When the Premiers discuss budget cuts to essential services, as they’re currently doing with our fire and emergency services, they hasten to add that cuts “won’t affect front line staff” – don’t worry, people, it’s not the teachers, nurses, midwives, fire fighters, police, ambulance officers you see in the classroom/at the bedside/on the street that we’re affecting, just the bloated layers of non-essential, invisible, minimally qualified office dwellers. You won’t notice they’re gone, promise.

I know in my profession, without support staff we’re at best slowed, at worst unable to do our work because support staff tasks still need to be done. Our “non-essential” support staff include ward support (who run specimens to the lab, pick up equipment, perform routine cleaning), isolation cleaners (who prepare rooms after patients with infectious conditions have been transferred or discharged), and ward clerks (who answer the phone, manage enquiries, input patient data, order stores, liaise with supply to order stores and equipment, and with enginneering to fix equipment and address issues like blocked toilets).

None of that is work that can be left undone, and all of it affects patient flow, patient care, and the smoothness of my shift.

To take a typical example – when we have no ward clerk and I’m in charge I’m unable to spend any significant time supporting floor staff because I have to answer the phone, transfer calls, liaise with other departments (like theatre and radiology), electronically transfer and discharge patients, call engineering because a pan flusher no longer has hot water, and order meals.

Each of these tasks takes a couple of minutes, but the phone alone rarely stops ringing. I already have a phone – the resource phone, which bed flow use to give me new patients, ED use to handover those patients, the consultant uses to tell me we’re getting a transplant, and bank use to let me know they can only replace my eight-hour-shift experienced but sick nurse with a six-hour agency nurse who’s newly qualified, in a different register, and hasn’t worked in Melbourne before.

If I’m juggling phone calls I can’t expedite bed flow – for a start, I can’t talk with nurses who have empty beds about their new patient. Of course, it’s rarely that straightforward, because around 30% of the time accepting a new patient means moving at least one other patient and/or patient assignment – the new patient’s coming out of ICU, or is seriously ill, or is dying, or is having a transplant, or has a transmissible disease, all of which means s/he needs a single room. That usually means shifting a patient from a single room – first I have to identify which patients can be moved (because they’re not seriously ill, disruptive, dying, or in need of isolation for medical reasons), and where they can go to.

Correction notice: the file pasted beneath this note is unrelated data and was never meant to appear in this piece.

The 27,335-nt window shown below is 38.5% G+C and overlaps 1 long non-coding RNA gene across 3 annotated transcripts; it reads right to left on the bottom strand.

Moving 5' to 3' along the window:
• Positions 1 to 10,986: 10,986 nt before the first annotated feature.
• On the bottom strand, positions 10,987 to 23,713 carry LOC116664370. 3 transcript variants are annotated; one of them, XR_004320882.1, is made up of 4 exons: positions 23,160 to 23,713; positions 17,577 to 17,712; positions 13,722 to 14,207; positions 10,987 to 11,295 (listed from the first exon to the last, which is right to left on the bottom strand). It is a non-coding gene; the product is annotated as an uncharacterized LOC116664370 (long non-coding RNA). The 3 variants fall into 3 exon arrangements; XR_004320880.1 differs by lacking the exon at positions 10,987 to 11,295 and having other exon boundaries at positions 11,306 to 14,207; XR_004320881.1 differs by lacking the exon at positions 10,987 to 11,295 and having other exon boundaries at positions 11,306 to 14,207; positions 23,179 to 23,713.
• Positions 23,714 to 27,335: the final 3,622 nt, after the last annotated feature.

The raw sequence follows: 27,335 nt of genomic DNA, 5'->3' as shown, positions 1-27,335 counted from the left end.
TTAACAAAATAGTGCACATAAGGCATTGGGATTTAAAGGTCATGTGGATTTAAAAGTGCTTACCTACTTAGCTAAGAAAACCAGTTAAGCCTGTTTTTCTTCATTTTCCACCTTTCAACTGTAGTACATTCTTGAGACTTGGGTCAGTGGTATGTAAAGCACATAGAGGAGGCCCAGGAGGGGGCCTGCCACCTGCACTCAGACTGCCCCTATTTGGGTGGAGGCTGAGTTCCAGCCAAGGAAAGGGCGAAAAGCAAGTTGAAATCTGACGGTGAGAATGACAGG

Then I explain this to the nurses who will be involved in the move – taking the new patient, or accepting the transferred patient. One of then explains the move to the patient – often the person in the room is accommodating, but often they want to stay put, which is understandable, but that means the person in charge (in this case me) needs to explain that in public hospitals single (not private) rooms are allocated based on need, not preference of private insurance, or length of tenancy. If I don’t want this move to affect the rest of the patient’s stay, or even to cause them to self-discharge, I need to demonstrate resolve combined with empathy.

I can’t do that with a phone ringing every other minute, so I give the phone to a colleague while I go in to settle down the evictee – that means one of the ward nurses can’t perform her or his work, because every set of observations or medication administration or student supervision or patient interaction is interrupted by the phone.

Frontline staff can’t do frontline work without adequate, experience, competent support staff. Cuts to staff and resources that have been externally identified as non-essential directly affect the capacity for frontline staff to function effectively, and that has knock-on effects for the public we serve. I’m not saying there are no systems without inefficiency or fat, though I suspect in most cases we’re pretty close to bone already. But claims by premiers that frontline providers will be unaffected are at best naive and simplistic, and willfully misleading.